Strategic planning for a company calls for more than just an internal reflection. It is equally important to look outside at the operating environment that includes opponents, market potential and everything in between. Undertaking a SWOT (Strengths, Weaknesses, Opportunities and Threats) analysis helps you determine the ways to minimize the impact of weaknesses in your business while optimizing your strengths.
Ideally, you will match your strengths against opportunities that result from voids in your competitors’ products and/or services.
Generally, a SWOT confines weaknesses and strengths to your company's internal workings, while opportunities and threats refer only to the exterior surroundings. To get an improved look at the big picture, consider both interior and external forces when discovering possibilities and risks. You can develop the fundamental understanding in a brainstorming session with the members of your company, or by yourself if you are a one-person shop. Roping in experienced business analysts at this stage usually proves to be a great asset. They will work with you to bring out a more systematic appraisal and identification of cross-segment prospects.
Let’s consider strengths first. Some questions to help you to get started are: What makes you stand out from the competition? What benefits do you have over other companies? Next, come the opportunities which primarily exist in the external environment. Are there emerging trends that match with your company strengths? Is there a product/service area that others have not yet covered? Frequently, opportunities arise as a consequence of a changing business environment. A client segment has become more predominant; however, their specific needs aren't being fully met by your competitors.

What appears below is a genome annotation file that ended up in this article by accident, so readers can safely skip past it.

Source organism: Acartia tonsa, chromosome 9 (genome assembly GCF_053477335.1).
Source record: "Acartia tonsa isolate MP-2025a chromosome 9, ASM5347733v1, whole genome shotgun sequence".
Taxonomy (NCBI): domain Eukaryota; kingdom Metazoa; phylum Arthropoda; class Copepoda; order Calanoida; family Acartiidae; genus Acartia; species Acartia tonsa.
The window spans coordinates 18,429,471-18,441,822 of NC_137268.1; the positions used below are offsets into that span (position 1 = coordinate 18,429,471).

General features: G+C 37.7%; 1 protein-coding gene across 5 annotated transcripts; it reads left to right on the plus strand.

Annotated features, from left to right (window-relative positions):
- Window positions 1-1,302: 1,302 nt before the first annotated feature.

Now is the time to address the elephant in the room! List the areas which are a challenge (weaknesses) for the company. Internally, do you have financial, managerial, development, or other problems? As with possibilities, threats in a conventional SWOT analysis are considered an additional force. By looking both outside and inside of your business for things which could harm your company you might be better able to see the large image. Some of the concerns you might want to consider: Is your competition becoming stronger? Are there any emerging trends that amplify one of your weaknesses? Do you see other outside threats to your company success?
You may take one more step beyond the conventional text book approach to the analysis by delving deeper into business dynamics. One way to step outside is to include a more detailed competitor info in the investigation. A lot of startups and expanding businesses make the mistake of underestimating their competition and overestimating the defensibility of their own offerings. This is where you need not only the market intelligence but also an objective assessment that does not get swayed by misplaced enthusiasm into a risky territory.
Similarly, identifying and acting on opportunities is both a science and an art. Sometimes, you should be able to perceive the gaps and construct solutions to fill them. At other times, you should be will to create opportunities that did not exist earlier. Eurion Constellation can help you achieve that. Write to us at firstname.lastname@example.org or visit www.eurionconstellation.com for more details.
Labels: Business, Research, small business, Startups, Strategy